Mangroves belonging to the Rhizophora spp on Car Nicobar island were resilient to the sudden level rise and land subsidence during the 2004 Sumatra-Andaman earthquake, a study has said.
The sea-facing Rhizophora mangroves are on the frontlines on the island, and they have stilt roots to cope with sea-level rise.
Historically, mangroves in the Andaman and Nicobar islands may have undergone numerous sudden sea-level changes due to four major earthquakes. That may have imparted a certain degree of resilience to the mangroves, the study said.
In the 2004 Sumatra-Andaman earthquake-tsunami, as land sank and the sea suddenly rose at Car Nicobar Island, mangroves facing the land were unable to survive. But the abrupt disturbance did not affect the sea-facing mangroves dominated by the Rhizophora species (spp), a study has said.
Seaward mangroves dominated by Rhizophora spp could fight back the prolonged flooding and the pounding of the waves. But the landward mangroves comprising the Bruguiera spp, Lumnitzera spp, Sonneratia spp could only take so much – they were unable to survive the sudden one-meter land subsidence at Kimios Bay in Car Nicobar Island, a part of the Nicobar Islands, during the major seismic event.
“The abrupt sea-level rise (SLR) in the Andaman and Nicobar Islands due to the sinking of the earth’s crust by 1.1 metre provided insights on species-level responses of mangroves to SLR,” said study author Nehru Prabakaran of Wildlife Institute of India. He suspects the resilience of Rhizophora spp is probably due to the frequent geologic events in the Nicobar Islands and their adaptability to thrive in habitats that experience a long duration of flooding by seawater.
“There is a varying degree of resilience among species. For example, each mangrove species have different levels of resilience (high or low) to sea-level rise, mainly due to their morphological (structural) adaptations to thrive in different depths of tidal flooding,” said Prabakaran, stressing that the inter-specific resilience among mangrove species to SLR is a key to design conservation strategies for this economically important ecosystem that is among the most vulnerable to SLR.
The 2004 Sumatra-Andaman earthquake followed by the catastrophic tsunami gobbled up landmass. It stripped the coast off trees in the Nicobar Islands in the Indian Ocean – the landmass closest to the earthquake epicentre. Mangroves, which flourish where land and water meet, bore the brunt of the natural disaster. According to a 2018 study by Prabakaran, the event destroyed as much as 97 percent of mangrove cover on Nicobar Islands.
Among the sites with surviving mangroves, Kimios Bay in Car Nicobar Island was the only patch with more than 80 hectares of mangrove area that survived despite the 1.1 metre of land collapse. This 80-hectare patch is the unaffected Rhizophora vegetation. The affected spots dominated by Bruguiera gymnorhiza and Lumnitzera racemosa span roughly 100 ha.
Expanding on the ability of Rhizophora species to adjust to sea-level rise, Prabakaran said, across the world, these plants predominantly grow in the seaward side, mainly due to their pneumatophores/stilt roots that are specialised aerial breathing roots.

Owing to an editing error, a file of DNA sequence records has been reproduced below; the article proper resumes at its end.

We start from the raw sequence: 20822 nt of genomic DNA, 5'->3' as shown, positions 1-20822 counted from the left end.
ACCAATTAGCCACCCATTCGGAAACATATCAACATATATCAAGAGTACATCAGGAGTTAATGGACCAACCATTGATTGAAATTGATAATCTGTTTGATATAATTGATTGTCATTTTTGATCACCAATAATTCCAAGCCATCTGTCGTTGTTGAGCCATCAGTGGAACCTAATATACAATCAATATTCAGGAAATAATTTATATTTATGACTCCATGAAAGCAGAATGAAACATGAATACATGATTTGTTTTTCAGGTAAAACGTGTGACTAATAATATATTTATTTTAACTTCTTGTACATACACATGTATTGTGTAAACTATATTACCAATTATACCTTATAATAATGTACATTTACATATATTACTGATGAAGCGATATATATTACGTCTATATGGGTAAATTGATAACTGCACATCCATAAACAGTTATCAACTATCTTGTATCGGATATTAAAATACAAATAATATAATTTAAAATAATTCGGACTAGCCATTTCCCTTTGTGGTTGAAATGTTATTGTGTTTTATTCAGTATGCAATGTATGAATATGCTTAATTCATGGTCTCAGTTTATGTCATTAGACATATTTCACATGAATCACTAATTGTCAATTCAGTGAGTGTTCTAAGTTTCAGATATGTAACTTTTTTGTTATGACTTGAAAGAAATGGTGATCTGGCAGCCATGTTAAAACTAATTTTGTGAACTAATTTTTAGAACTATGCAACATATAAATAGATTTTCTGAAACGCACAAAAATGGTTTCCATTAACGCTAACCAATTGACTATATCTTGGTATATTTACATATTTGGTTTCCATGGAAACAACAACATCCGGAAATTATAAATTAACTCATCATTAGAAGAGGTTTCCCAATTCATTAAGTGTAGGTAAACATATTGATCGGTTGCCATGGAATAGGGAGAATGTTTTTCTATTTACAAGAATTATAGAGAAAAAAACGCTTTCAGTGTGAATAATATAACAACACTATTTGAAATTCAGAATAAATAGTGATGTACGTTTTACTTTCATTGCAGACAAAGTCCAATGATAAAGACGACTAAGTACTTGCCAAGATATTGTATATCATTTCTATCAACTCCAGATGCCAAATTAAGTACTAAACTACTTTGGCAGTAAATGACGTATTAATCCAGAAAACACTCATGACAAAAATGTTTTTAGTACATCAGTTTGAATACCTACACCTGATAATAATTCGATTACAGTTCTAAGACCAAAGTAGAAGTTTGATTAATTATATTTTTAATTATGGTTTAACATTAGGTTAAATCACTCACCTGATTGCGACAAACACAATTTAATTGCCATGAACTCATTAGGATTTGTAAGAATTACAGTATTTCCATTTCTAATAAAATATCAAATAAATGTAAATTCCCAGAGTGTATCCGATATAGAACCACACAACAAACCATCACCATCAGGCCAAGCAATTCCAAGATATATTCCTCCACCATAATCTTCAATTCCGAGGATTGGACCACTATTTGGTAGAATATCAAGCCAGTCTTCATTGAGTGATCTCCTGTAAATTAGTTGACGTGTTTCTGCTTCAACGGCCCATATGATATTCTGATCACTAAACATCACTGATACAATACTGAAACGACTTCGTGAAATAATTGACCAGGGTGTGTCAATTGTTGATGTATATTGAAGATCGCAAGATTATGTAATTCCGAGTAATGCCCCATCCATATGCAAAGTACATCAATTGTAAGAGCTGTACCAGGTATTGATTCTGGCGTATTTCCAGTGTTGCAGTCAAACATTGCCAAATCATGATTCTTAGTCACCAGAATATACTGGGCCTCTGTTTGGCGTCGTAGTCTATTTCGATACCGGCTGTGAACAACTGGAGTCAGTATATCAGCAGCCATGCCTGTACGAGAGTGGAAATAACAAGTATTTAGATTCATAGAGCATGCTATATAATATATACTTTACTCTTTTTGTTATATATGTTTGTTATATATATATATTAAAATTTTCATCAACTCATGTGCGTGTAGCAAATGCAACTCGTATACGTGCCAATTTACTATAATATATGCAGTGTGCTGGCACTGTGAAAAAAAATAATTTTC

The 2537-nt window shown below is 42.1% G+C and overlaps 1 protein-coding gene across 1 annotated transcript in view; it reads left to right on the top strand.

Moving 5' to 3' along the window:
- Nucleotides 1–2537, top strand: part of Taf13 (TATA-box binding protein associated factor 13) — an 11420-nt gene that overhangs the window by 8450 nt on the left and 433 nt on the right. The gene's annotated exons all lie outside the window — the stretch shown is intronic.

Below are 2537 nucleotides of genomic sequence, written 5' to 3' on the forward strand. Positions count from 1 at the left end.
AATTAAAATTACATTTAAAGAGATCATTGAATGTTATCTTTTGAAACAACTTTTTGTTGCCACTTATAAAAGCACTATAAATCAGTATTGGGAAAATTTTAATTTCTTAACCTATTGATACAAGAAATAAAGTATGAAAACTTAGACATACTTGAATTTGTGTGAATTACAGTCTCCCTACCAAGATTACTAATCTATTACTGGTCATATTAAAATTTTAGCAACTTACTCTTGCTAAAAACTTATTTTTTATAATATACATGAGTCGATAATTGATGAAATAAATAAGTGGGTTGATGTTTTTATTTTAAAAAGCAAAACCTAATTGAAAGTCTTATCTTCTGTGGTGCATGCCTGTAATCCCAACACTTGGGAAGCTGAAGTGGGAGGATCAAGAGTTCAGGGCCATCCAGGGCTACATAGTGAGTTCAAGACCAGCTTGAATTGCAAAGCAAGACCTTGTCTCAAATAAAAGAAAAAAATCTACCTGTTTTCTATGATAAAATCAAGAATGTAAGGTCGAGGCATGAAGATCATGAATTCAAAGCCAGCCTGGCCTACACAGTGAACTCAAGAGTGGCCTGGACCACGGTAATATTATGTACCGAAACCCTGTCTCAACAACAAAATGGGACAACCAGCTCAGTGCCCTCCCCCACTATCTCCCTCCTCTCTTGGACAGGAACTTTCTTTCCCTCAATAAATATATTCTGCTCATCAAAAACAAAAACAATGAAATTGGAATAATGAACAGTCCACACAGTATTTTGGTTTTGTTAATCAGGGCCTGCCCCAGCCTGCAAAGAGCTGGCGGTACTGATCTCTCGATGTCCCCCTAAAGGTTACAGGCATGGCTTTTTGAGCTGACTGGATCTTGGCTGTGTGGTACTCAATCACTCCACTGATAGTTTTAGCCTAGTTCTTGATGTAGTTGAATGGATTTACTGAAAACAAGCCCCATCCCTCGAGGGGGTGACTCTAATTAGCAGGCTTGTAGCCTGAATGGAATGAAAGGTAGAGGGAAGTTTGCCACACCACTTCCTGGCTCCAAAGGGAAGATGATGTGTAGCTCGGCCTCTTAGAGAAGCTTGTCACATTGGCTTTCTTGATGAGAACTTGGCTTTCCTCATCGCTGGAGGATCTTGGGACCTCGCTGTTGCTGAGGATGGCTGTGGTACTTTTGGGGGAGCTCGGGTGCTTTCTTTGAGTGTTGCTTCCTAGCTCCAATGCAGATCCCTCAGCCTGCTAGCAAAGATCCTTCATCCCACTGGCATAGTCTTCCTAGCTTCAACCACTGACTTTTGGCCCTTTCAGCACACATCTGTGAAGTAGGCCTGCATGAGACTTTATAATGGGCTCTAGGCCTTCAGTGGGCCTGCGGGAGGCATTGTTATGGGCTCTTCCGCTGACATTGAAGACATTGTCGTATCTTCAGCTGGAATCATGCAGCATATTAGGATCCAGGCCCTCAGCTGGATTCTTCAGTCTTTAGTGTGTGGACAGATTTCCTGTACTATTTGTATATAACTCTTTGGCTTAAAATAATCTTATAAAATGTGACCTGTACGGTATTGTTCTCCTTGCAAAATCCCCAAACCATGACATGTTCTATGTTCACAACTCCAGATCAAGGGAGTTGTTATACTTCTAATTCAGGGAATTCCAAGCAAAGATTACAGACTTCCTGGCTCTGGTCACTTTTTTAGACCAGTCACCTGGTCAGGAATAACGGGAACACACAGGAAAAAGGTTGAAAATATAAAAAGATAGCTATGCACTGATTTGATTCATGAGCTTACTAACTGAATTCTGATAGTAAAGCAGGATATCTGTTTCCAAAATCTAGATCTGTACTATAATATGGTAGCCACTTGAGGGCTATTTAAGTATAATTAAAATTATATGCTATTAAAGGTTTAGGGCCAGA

In Rhizophora spp, roots diverge from stems and branches and penetrate the soil some distance away from the main stem as in the banyan trees. “These roots (in Rhizophora spp) strengthen the plants to withstand high wind speeds (frequent in the seaward zone) and longer hours of tidal water flooding. On the other hand, the Bruguiera spp have knee roots, which means the roots go into the soil for a distance and then come out,” said Prabakaran.
Knee roots are horizontal roots growing just below the soil surface periodically grow vertically upwards then immediately loop downwards to resemble a bent knee. By repetition, a single horizontal root develops a series of knees at regular intervals. The aerial portions (knees) of these roots help in aeration of the whole root which because it spreads so widely, improves anchorage in the unstable mud, according to information about mangroves on a National University of Singapore webpage.
According to the India State of Forest Report (ISFR) 2019, about 40 percent of the world’s mangrove cover is found in southeast Asia and south Asia. India has about three percent of the total mangrove cover in south Asia. The current assessment shows that mangrove cover in the country is 4,975 sq km, which is 0.15 percent of the country’s total geographical area. Mangrove cover in the country has increased by 54 sq km (1.10 percent) compared to the previous assessment. West Bengal has 42.45 percent of India’s mangrove cover, followed by Gujarat with 23.66 percent and Andaman and Nicobar Islands with 12.39 percent cover.
Mangroves have a complex root system that efficiently dissipates seawave energy protecting the coastal areas from tsunamis, storm surge, and soil erosion. Their protective role has been widely recognised, especially, after the 2004 tsunami.Keeping pace with sea-level rise
Mangroves don’t go down without a fight. They can keep pace with sea-level rise and avoid flooding by trapping sediments vertically, which allows them to maintain soil levels suitable for plant growth. “The faster root growth of Rhizophora spp also allows them to quickly trap sediment and build soil to match up with the global sea-level rise,” said Prabakaran.